PONTIAC, Mich. Donald Trump Jr. led a cavalcade of #MAGA celebrities into a key midterm election battleground to fire up the Republican base and stave off a Democratic tide poised to flip control of the House of Representatives.

The “Protecting the American Dream” rally near Detroit, with appearances by musicians Kid Rock and Ted Nugent, was organized by John James, the Republican hoping to upset Democratic Sen. Debbie Stabenow. But President Trump’s eldest son delivered a message that was about much more than an uphill Senate race. Trump Jr. sounded the alarm about House Minority Leader Nancy Pelosi, D-Calif., with the speaker’s gavel and looked ahead to his father’s 2020 re-election bid.

“In 2016, you all believed in my father, Michigan believed in my father,” said Trump Jr., with girlfriend and campaign companion Kimberly Guilfoyle at his side. “Well, guess what? He’s delivered time and time again.”

“We need you guys to fight with us, we need you guys to stay energized, we need you guys to bring friends, to make calls, to stay in this game, because I want to keep this winning going,” Trump Jr. said.

Less than three weeks before Election Day, Republicans are under pressure in Michigan, a state that voted GOP for president in 2016 for the first time in decades.

There are few signs that the compelling and charismatic James, an Army combat veteran and small business owner, is threatening Stabenow; Republican gubernatorial nominee, state attorney general Bill Schuette, is an underdog — and two GOP-held House seats in the Detroit suburbs, the 8th District, held by Rep. Mike Bishop, and the open 11th District, are in danger of falling to the Democrats.

Trump is fighting back, embarking on a near-daily swing across the country, holding #MAGA rallies in critical states to fire up the faithful and turn them out on Nov. 6, and dispatching his team of top surrogates, led by Trump Jr., to additional battlegrounds. The president and his party are working aggressively to counter the super-charged Democratic enthusiasm that has been a hallmark of the 2018 campaign.

“When you go to vote, you’ve got to identify some complacent neighbors,” Chris Cox, the leader of “Bikers for Trump” said as he warmed up the crowd in Pontiac. Cox said his grassroots organization was headed to Missouri next to turn out votes for the Republican Senate nominee there, state attorney general Josh Hawley.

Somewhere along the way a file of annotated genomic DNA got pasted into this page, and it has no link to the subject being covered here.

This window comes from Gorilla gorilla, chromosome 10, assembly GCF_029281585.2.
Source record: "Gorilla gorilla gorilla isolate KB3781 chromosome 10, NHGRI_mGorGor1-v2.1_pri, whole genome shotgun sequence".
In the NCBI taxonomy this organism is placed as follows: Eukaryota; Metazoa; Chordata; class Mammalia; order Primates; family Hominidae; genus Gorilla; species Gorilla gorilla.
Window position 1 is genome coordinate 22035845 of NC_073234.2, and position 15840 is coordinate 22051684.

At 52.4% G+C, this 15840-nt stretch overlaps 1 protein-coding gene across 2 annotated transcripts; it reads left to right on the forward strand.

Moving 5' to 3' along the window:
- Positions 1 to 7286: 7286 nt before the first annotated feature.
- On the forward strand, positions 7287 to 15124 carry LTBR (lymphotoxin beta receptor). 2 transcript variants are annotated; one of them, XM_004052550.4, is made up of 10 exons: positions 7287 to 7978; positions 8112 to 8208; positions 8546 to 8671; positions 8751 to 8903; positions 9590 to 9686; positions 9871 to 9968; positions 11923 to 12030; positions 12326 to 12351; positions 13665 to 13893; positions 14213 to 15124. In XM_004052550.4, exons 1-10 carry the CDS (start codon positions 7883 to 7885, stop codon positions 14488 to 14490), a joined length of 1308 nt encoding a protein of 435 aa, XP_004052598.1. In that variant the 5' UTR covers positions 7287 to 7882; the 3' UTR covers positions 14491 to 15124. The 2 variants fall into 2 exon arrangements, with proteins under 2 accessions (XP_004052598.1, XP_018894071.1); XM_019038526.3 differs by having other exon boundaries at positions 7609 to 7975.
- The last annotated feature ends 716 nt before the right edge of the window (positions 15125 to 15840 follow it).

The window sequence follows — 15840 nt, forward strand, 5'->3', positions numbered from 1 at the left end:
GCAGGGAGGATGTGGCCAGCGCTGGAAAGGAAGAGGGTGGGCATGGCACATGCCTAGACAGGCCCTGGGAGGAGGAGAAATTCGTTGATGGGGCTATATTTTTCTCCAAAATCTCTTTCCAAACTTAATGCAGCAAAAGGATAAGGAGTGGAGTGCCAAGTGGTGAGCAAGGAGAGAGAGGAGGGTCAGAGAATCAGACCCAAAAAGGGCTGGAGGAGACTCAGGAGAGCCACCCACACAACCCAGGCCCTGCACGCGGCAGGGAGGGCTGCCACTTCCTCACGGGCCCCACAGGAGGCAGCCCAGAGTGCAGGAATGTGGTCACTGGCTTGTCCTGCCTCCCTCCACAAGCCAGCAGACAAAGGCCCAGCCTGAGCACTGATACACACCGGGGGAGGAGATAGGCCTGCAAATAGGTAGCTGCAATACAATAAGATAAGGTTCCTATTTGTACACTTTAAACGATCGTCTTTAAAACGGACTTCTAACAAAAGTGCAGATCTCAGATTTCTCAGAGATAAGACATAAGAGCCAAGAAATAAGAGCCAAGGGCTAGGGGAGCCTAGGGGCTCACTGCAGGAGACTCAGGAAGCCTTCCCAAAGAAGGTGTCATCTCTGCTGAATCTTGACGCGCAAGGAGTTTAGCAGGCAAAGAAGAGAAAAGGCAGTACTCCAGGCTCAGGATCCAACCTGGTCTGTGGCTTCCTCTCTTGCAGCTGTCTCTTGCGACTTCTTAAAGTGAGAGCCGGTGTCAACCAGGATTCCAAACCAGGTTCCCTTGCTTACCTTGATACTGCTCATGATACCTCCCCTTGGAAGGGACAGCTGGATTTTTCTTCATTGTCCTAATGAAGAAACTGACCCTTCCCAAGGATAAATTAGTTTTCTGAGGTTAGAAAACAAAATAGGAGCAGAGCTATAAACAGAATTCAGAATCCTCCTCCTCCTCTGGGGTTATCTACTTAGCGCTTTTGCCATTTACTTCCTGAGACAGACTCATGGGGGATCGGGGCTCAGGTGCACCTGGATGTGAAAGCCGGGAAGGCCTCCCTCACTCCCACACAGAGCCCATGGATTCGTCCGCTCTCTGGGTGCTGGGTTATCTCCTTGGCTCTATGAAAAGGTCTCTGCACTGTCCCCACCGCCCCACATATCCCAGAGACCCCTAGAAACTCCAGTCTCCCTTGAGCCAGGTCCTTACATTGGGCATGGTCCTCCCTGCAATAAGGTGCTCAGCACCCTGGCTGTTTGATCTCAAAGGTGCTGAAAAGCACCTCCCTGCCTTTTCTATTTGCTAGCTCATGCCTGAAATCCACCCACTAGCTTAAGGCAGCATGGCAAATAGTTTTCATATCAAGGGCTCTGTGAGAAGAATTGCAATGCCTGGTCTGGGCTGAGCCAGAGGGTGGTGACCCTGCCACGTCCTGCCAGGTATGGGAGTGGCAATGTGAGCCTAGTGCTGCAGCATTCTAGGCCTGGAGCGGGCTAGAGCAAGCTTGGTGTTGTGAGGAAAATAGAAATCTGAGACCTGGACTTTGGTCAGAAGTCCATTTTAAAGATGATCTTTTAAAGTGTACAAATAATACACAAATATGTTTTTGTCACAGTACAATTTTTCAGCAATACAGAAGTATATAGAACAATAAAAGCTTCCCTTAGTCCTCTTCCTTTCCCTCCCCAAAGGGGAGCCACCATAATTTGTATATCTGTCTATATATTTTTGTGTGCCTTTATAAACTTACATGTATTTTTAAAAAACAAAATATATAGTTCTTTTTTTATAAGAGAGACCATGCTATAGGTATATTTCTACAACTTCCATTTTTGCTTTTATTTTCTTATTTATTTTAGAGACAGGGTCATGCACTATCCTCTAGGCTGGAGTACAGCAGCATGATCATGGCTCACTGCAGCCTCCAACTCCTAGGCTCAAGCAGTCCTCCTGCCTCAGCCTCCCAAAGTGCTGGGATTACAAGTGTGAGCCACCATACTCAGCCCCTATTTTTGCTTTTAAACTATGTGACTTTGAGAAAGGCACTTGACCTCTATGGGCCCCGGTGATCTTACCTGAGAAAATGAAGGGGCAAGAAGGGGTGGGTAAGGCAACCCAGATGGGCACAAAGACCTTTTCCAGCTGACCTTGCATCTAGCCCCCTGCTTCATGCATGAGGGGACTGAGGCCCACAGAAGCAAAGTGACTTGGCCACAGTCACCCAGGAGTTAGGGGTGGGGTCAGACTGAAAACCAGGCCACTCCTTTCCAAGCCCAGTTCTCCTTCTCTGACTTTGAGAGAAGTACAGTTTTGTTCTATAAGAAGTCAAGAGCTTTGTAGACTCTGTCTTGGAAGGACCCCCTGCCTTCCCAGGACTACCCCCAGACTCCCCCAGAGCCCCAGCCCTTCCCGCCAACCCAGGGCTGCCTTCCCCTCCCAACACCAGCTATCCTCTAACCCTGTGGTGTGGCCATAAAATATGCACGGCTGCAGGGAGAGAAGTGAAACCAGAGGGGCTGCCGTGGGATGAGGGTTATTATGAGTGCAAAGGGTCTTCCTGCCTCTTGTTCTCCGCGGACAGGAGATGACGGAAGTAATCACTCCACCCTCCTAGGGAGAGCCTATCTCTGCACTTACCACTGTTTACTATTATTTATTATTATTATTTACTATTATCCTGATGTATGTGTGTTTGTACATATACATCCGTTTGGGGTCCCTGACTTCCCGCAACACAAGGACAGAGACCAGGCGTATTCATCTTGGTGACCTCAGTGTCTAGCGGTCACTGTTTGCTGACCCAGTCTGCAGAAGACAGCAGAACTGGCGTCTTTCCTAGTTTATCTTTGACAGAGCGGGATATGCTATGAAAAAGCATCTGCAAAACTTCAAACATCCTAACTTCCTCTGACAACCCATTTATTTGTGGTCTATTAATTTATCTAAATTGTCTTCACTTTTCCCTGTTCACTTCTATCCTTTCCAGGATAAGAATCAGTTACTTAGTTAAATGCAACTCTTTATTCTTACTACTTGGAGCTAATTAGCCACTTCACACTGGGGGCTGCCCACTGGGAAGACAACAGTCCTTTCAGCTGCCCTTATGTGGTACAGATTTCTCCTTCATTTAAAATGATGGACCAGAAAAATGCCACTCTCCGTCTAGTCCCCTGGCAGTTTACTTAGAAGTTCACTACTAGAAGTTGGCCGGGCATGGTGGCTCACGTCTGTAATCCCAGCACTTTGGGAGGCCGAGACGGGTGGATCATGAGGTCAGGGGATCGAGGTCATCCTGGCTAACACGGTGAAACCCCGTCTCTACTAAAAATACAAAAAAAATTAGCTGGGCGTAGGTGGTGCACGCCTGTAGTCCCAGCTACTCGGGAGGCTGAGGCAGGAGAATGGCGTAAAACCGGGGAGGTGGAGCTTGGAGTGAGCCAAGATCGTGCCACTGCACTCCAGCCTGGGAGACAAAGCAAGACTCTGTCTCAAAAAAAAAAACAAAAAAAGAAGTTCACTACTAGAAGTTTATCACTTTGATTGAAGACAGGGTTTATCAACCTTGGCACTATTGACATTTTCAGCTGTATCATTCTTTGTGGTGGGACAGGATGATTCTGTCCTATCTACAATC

“This is the most important election in our lifetime,” said Bishop, who joined the warm-up act of speakers ahead of Trump Jr., Kid Rock, and James’ keynote speech. “Stop Nancy Pelosi … Stop California and New York from trying buying this state.” The congressman is facing a stiff challenge from Democrat Elissa Slotkin, a veteran of the Central Intelligence Agency.

But as seen across the country, Republicans here are more engaged and interested in participating on Nov. 6 than they were just after Labor Day, before they were awakened by the partisan confirmation of newly minted Supreme Court Justice Brett Kavanaugh.

The James rally, originally slated for a theater in downtown Pontiac, was moved nearby to a larger venue to accommodate the intense interest. His campaign said it received 5,500 RSVPs for the event. A reliable crowd estimate was unavailable, but the allotted space was largely filled, and the crowd, many wearing Trump paraphernalia, was boisterous and stayed until the end.

In interviews, voters said they were more than pleased with Trump’s accomplishments. Some conceded that they would prefer the president ditch Twitter and some of his more provocative behavior, but none said his occasionally off-putting demeanor would in any way discourage them from voting for him again. Indeed, they eagerly looked forward to doing so.

Cathleen McCloskey, 58, donning a red baseball cap with “USA” on it, opened her interview with the Washington Examiner by saying: “And yes, I’m college educated,” a reference to the trouble Republicans are facing in the battle for the House because so many college-educated, suburban women are disenchanted with Trump’s leadership.

“He’s done exceptionally well. I think that he’s actually done better than I expected,” McCloskey said. “He fulfills his campaign promises. I always thought, in my lifetime, that a businessman would be better in the presidential seat than anybody else and I think that he has demonstrated that there’s a need for somebody with a business mind versus a politician.”

Trump Jr. tried to appeal to these voters Wednesday night. “What’s the Democrat platform? It’s resistance, it’s outrage," he said. Well guess what boys and girls, I’m more about results than I am about resistance. And results speak for themselves.”